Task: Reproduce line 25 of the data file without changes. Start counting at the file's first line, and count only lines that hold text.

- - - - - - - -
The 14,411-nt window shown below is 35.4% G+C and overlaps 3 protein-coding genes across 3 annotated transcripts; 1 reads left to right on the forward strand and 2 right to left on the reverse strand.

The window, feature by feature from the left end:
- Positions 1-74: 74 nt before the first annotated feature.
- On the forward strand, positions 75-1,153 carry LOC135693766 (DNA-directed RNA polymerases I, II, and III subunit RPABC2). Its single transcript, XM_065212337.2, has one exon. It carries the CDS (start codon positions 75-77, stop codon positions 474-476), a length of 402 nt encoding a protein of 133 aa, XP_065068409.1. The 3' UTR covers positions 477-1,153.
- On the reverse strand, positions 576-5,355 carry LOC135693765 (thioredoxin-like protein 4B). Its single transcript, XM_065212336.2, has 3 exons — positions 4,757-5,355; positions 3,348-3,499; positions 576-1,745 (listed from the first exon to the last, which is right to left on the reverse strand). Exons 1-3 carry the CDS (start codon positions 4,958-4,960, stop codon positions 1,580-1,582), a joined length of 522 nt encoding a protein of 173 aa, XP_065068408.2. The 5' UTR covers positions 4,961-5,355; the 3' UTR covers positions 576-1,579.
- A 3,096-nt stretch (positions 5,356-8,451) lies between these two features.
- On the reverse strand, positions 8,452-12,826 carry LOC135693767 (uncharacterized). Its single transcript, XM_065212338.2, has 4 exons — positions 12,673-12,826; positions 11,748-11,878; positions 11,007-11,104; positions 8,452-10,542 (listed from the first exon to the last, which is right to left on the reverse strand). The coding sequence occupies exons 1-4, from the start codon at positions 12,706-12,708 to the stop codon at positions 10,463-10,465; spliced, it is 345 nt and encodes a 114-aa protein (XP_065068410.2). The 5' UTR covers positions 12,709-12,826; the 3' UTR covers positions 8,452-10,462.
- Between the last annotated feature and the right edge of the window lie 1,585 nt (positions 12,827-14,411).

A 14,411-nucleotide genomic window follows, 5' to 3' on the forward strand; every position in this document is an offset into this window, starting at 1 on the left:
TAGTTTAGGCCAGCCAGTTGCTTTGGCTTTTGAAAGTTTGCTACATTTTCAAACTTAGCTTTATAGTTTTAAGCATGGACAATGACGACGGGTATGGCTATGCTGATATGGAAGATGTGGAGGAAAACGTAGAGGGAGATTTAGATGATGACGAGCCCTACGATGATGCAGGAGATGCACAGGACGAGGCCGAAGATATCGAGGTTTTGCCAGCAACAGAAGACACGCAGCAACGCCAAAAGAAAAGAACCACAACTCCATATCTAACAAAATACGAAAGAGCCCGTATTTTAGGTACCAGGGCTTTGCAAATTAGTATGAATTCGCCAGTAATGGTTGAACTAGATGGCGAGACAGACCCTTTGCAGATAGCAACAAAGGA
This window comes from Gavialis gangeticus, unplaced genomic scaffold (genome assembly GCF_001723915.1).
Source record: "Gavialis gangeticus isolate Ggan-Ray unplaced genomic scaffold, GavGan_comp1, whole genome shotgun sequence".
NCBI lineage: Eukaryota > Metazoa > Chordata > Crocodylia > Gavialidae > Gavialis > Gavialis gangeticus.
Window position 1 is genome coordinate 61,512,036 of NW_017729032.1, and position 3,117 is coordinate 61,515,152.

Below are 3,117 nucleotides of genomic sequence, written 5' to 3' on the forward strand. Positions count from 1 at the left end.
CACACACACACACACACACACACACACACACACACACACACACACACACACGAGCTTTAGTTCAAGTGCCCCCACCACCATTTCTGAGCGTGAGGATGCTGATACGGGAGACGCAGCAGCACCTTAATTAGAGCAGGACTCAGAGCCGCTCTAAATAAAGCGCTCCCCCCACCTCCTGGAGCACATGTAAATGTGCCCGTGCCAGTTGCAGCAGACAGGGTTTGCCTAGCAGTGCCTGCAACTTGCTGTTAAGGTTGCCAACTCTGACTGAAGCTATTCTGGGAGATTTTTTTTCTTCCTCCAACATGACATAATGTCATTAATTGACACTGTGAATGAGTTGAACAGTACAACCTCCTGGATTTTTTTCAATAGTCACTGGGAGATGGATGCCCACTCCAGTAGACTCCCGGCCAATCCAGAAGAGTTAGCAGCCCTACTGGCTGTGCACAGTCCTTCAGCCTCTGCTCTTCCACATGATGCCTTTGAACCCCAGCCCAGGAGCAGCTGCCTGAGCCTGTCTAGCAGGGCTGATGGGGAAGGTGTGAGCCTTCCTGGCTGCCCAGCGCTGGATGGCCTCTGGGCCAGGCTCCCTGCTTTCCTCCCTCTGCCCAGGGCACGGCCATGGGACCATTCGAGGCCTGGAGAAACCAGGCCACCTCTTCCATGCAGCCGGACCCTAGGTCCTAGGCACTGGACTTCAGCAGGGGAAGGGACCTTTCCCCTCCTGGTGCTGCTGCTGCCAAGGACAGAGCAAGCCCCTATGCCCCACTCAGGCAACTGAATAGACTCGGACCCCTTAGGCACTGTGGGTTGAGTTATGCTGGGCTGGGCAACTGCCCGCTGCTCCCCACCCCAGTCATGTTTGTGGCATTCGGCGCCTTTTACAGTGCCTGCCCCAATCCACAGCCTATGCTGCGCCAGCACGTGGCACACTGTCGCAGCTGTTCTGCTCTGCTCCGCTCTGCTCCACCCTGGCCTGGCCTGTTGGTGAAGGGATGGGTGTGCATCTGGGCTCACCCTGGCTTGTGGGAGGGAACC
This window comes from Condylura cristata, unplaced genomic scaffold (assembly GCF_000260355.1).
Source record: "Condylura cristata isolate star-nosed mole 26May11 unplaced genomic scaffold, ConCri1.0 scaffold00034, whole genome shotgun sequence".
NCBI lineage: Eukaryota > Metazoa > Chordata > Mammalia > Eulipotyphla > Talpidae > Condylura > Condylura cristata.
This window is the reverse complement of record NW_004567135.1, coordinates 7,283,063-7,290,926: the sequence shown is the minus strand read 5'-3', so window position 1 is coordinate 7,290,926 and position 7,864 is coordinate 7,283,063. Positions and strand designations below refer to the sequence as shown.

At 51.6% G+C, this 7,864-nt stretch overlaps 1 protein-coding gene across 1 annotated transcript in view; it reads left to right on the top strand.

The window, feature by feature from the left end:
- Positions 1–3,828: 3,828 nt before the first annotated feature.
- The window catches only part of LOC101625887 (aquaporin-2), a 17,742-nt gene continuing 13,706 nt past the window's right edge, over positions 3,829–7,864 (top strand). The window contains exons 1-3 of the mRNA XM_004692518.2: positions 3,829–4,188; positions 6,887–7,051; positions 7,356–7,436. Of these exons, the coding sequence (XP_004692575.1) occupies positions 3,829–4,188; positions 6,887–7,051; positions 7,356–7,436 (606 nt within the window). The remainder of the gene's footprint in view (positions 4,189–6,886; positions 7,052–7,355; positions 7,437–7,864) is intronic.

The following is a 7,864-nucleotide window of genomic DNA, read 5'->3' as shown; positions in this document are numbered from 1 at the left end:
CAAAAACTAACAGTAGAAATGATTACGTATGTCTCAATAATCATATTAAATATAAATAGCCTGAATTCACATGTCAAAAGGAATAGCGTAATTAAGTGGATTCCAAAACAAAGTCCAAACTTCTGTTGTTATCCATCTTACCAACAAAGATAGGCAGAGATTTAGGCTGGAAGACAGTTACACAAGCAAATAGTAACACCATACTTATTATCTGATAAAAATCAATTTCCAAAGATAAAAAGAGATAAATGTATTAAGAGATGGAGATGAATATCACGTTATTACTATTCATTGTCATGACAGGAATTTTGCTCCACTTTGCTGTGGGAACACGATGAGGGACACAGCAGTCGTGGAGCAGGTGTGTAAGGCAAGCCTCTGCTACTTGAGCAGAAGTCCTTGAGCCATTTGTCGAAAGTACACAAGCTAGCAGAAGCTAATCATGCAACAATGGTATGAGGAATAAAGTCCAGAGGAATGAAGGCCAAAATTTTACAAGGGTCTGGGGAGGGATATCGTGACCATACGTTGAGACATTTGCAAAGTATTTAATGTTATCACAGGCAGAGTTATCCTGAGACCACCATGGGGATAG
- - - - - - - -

The following is a 7,864-nucleotide window of genomic DNA, read 5'->3' as shown; positions in this document are numbered from 1 at the left end: